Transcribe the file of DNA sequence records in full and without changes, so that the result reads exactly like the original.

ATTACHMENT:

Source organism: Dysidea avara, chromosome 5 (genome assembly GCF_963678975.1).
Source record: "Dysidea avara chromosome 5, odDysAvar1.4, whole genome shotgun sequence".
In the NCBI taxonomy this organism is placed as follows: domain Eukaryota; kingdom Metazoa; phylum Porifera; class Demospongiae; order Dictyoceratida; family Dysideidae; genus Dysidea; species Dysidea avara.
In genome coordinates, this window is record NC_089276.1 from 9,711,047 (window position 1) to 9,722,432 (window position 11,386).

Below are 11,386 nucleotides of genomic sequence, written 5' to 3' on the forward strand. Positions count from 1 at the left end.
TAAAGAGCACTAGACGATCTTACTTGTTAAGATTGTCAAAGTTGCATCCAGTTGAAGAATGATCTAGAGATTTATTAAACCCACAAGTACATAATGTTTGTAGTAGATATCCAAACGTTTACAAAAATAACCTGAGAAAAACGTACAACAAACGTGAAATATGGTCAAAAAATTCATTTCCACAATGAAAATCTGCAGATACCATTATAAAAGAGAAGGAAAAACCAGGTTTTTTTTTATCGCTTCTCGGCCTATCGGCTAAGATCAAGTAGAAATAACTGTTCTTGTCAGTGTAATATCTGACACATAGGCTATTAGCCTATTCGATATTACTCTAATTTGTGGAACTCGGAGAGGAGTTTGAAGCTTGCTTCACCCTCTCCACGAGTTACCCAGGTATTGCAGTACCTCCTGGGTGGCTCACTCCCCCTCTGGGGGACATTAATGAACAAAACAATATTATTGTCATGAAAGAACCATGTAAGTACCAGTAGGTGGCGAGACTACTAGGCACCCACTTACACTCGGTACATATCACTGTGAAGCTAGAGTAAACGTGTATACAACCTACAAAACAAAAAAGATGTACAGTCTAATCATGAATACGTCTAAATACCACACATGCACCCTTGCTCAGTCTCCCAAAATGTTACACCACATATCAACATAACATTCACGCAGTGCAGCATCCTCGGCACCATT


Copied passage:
Source organism: Dysidea avara, chromosome 5 (genome assembly GCF_963678975.1).
Source record: "Dysidea avara chromosome 5, odDysAvar1.4, whole genome shotgun sequence".
In the NCBI taxonomy this organism is placed as follows: domain Eukaryota; kingdom Metazoa; phylum Porifera; class Demospongiae; order Dictyoceratida; family Dysideidae; genus Dysidea; species Dysidea avara.
In genome coordinates, this window is record NC_089276.1 from 9,711,047 (window position 1) to 9,722,432 (window position 11,386).

Below are 11,386 nucleotides of genomic sequence, written 5' to 3' on the forward strand. Positions count from 1 at the left end.
TAAAGAGCACTAGACGATCTTACTTGTTAAGATTGTCAAAGTTGCATCCAGTTGAAGAATGATCTAGAGATTTATTAAACCCACAAGTACATAATGTTTGTAGTAGATATCCAAACGTTTACAAAAATAACCTGAGAAAAACGTACAACAAACGTGAAATATGGTCAAAAAATTCATTTCCACAATGAAAATCTGCAGATACCATTATAAAAGAGAAGGAAAAACCAGGTTTTTTTTTATCGCTTCTCGGCCTATCGGCTAAGATCAAGTAGAAATAACTGTTCTTGTCAGTGTAATATCTGACACATAGGCTATTAGCCTATTCGATATTACTCTAATTTGTGGAACTCGGAGAGGAGTTTGAAGCTTGCTTCACCCTCTCCACGAGTTACCCAGGTATTGCAGTACCTCCTGGGTGGCTCACTCCCCCTCTGGGGGACATTAATGAACAAAACAATATTATTGTCATGAAAGAACCATGTAAGTACCAGTAGGTGGCGAGACTACTAGGCACCCACTTACACTCGGTACATATCACTGTGAAGCTAGAGTAAACGTGTATACAACCTACAAAACAAAAAAGATGTACAGTCTAATCATGAATACGTCTAAATACCACACATGCACCCTTGCTCAGTCTCCCAAAATGTTACACCACATATCAACATAACATTCACGCAGTGCAGCATCCTCGGCACCATT